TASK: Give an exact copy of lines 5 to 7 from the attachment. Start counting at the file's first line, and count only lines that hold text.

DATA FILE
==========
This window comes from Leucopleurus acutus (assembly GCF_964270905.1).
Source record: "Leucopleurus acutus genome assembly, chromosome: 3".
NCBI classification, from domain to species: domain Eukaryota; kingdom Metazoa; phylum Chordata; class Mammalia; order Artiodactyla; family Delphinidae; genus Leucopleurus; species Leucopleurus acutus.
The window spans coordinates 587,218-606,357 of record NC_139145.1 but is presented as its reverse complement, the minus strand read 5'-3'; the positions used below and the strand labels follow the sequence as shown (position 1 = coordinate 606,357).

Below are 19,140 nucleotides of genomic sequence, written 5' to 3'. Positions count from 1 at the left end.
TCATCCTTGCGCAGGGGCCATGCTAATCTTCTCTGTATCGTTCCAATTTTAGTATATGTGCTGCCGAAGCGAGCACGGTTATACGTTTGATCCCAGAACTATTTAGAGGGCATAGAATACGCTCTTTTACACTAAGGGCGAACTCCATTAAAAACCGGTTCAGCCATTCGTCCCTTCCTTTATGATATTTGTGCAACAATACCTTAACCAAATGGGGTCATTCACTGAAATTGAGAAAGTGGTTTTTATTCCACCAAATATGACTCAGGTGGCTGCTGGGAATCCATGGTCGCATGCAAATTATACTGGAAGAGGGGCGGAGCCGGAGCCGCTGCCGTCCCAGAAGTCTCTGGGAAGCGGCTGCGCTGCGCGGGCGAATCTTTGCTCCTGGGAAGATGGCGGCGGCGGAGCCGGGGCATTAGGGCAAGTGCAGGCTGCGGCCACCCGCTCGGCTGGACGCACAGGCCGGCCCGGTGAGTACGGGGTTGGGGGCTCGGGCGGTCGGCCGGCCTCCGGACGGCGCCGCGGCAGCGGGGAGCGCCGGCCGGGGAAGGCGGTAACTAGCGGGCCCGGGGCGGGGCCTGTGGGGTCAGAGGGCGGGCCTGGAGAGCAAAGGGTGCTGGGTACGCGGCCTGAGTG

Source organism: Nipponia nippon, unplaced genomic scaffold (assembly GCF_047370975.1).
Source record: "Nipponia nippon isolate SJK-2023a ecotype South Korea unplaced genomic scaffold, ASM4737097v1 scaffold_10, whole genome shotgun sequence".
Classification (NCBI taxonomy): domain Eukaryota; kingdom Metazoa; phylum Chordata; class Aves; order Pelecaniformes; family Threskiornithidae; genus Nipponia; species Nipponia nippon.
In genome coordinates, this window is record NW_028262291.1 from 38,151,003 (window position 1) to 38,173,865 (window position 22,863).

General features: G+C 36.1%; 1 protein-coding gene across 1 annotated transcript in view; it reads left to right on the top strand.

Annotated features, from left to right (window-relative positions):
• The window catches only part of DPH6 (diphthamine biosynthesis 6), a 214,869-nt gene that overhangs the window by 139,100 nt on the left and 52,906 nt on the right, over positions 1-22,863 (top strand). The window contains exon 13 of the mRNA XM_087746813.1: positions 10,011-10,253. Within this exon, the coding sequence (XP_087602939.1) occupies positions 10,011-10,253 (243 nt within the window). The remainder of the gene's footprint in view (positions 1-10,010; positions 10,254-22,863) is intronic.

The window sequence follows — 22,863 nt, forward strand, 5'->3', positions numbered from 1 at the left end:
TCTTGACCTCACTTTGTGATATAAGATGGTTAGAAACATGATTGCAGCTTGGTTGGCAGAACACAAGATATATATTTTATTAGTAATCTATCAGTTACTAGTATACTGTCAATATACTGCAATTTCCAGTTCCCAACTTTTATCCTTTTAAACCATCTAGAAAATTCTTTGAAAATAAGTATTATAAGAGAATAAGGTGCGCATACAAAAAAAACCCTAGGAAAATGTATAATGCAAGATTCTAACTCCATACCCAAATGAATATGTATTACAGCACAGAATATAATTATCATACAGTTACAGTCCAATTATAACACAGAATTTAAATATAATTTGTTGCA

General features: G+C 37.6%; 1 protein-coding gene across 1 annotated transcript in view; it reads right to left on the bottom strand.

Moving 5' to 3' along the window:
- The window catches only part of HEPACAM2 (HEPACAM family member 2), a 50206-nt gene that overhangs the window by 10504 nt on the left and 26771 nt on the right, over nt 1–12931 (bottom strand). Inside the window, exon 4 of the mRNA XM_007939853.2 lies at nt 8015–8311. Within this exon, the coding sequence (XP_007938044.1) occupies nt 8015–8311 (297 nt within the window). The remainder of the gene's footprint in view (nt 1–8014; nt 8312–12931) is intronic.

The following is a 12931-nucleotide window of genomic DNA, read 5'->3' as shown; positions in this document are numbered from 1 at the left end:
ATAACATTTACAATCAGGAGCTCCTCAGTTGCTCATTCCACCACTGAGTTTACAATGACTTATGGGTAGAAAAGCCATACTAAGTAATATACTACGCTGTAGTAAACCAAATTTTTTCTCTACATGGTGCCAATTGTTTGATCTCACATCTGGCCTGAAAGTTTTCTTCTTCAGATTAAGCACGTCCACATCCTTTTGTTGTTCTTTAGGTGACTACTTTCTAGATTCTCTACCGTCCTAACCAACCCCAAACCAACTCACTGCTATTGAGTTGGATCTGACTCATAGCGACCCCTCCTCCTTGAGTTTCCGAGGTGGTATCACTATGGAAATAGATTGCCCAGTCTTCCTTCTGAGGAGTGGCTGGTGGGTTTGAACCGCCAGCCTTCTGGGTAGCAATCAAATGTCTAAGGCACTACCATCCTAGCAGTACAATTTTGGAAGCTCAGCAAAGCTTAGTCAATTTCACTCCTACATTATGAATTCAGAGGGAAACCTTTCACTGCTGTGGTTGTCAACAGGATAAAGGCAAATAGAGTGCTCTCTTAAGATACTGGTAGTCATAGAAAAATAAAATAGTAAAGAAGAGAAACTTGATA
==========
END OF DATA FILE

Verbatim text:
Below are 19,140 nucleotides of genomic sequence, written 5' to 3'. Positions count from 1 at the left end.
TCATCCTTGCGCAGGGGCCATGCTAATCTTCTCTGTATCGTTCCAATTTTAGTATATGTGCTGCCGAAGCGAGCACGGTTATACGTTTGATCCCAGAACTATTTAGAGGGCATAGAATACGCTCTTTTACACTAAGGGCGAACTCCATTAAAAACCGGTTCAGCCATTCGTCCCTTCCTTTATGATATTTGTGCAACAATACCTTAACCAAATGGGGTCATTCACTGAAATTGAGAAAGTGGTTTTTATTCCACCAAATATGACTCAGGTGGCTGCTGGGAATCCATGGTCGCATGCAAATTATACTGGAAGAGGGGCGGAGCCGGAGCCGCTGCCGTCCCAGAAGTCTCTGGGAAGCGGCTGCGCTGCGCGGGCGAATCTTTGCTCCTGGGAAGATGGCGGCGGCGGAGCCGGGGCATTAGGGCAAGTGCAGGCTGCGGCCACCCGCTCGGCTGGACGCACAGGCCGGCCCGGTGAGTACGGGGTTGGGGGCTCGGGCGGTCGGCCGGCCTCCGGACGGCGCCGCGGCAGCGGGGAGCGCCGGCCGGGGAAGGCGGTAACTAGCGGGCCCGGGGCGGGGCCTGTGGGGTCAGAGGGCGGGCCTGGAGAGCAAAGGGTGCTGGGTACGCGGCCTGAGTG

Source organism: Nipponia nippon, unplaced genomic scaffold (assembly GCF_047370975.1).